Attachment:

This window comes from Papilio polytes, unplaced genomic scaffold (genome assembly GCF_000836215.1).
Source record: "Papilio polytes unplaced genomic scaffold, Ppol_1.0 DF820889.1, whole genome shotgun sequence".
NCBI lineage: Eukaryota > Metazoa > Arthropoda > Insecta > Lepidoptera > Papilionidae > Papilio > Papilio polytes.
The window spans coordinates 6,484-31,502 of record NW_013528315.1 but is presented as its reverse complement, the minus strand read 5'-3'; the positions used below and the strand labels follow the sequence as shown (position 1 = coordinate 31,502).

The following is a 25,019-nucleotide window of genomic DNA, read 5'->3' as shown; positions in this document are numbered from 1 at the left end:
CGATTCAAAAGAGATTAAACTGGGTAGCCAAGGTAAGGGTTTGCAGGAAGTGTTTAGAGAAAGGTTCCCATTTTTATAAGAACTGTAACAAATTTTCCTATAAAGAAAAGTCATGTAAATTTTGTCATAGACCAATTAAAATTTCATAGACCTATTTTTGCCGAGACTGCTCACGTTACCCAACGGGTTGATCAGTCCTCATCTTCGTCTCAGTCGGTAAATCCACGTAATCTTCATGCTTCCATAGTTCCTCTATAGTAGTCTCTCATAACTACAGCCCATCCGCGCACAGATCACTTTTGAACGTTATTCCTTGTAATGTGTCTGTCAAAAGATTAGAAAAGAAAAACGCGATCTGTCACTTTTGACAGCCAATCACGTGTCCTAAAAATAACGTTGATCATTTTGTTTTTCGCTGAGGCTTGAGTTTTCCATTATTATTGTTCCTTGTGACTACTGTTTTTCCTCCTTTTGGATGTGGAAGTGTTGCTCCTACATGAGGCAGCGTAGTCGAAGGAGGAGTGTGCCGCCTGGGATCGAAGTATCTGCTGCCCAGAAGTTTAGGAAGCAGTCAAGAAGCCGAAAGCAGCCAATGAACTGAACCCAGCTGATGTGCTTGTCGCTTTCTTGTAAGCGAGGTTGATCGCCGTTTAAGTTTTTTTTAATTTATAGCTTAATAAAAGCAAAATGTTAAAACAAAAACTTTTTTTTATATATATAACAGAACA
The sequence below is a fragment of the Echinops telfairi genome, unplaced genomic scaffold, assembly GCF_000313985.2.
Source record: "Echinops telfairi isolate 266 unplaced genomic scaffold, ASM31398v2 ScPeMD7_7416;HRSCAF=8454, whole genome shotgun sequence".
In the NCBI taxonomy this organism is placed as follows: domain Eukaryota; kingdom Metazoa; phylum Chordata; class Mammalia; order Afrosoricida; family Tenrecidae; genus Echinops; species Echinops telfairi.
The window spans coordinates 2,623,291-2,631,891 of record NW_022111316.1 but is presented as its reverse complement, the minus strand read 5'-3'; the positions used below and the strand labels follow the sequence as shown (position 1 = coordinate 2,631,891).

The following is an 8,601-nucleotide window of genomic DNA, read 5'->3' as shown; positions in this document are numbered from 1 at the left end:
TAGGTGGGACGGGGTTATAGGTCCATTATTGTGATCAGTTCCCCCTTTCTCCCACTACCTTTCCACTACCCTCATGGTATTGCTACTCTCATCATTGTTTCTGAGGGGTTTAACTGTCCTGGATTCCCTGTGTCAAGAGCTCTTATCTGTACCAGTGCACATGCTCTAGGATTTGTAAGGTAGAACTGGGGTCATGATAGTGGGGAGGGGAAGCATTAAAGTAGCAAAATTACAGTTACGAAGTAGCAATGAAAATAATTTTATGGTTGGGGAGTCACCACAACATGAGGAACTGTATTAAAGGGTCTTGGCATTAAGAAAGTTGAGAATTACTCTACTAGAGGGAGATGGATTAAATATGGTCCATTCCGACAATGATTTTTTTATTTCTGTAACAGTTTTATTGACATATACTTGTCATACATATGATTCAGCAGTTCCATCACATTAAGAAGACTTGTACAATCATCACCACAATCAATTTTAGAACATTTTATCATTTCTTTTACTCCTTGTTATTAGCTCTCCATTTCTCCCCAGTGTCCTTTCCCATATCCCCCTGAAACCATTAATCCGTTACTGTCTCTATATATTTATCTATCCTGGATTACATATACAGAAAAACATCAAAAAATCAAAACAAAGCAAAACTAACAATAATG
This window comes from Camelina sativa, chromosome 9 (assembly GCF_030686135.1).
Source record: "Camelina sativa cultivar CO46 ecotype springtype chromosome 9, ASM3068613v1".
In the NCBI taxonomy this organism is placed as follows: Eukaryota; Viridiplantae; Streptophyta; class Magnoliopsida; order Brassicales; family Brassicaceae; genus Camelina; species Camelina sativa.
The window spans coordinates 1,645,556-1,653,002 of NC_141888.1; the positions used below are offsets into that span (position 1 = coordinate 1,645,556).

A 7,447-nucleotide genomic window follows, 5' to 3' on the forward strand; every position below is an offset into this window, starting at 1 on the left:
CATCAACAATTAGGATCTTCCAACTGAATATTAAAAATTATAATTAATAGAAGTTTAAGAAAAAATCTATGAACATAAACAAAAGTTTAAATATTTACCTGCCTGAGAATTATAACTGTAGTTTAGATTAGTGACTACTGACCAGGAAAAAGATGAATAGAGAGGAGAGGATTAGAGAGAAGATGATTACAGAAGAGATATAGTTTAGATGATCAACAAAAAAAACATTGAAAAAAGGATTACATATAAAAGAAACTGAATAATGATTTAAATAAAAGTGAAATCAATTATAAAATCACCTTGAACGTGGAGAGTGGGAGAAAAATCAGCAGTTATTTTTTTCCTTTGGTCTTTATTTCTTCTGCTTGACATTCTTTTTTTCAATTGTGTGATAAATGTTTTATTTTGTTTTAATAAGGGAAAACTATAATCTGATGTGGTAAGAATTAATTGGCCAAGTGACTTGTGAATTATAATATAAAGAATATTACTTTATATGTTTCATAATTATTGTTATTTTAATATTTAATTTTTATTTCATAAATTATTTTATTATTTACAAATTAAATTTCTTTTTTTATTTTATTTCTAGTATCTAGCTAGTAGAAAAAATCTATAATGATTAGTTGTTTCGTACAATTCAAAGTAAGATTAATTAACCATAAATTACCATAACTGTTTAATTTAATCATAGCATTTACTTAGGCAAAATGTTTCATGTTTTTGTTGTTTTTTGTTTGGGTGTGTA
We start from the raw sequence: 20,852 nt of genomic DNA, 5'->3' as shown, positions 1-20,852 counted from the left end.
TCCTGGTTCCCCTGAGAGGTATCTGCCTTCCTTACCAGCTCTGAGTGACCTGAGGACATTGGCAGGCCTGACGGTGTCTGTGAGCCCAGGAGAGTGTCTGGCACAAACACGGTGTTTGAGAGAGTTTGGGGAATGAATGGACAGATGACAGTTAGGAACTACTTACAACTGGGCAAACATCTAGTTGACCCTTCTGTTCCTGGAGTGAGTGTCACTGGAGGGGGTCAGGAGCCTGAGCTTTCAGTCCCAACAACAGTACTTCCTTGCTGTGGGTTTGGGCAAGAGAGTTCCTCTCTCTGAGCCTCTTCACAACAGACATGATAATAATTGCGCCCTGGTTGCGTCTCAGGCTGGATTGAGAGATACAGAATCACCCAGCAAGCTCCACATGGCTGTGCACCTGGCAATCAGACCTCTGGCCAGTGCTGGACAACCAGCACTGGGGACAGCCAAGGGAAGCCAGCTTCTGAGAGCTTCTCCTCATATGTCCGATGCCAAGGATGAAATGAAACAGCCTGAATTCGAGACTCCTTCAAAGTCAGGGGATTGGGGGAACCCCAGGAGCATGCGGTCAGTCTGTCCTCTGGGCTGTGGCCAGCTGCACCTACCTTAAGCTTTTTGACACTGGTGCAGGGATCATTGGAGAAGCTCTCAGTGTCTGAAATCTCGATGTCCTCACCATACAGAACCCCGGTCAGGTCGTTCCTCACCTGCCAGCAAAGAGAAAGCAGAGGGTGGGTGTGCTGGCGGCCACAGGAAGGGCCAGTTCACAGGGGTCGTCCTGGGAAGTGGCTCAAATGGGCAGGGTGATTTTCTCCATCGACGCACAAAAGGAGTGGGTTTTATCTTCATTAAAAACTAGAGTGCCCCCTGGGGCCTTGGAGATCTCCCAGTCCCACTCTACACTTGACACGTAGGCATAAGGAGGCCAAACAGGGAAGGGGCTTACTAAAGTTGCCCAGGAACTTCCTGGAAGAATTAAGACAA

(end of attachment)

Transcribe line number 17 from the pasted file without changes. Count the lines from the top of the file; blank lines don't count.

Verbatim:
A 7,447-nucleotide genomic window follows, 5' to 3' on the forward strand; every position below is an offset into this window, starting at 1 on the left: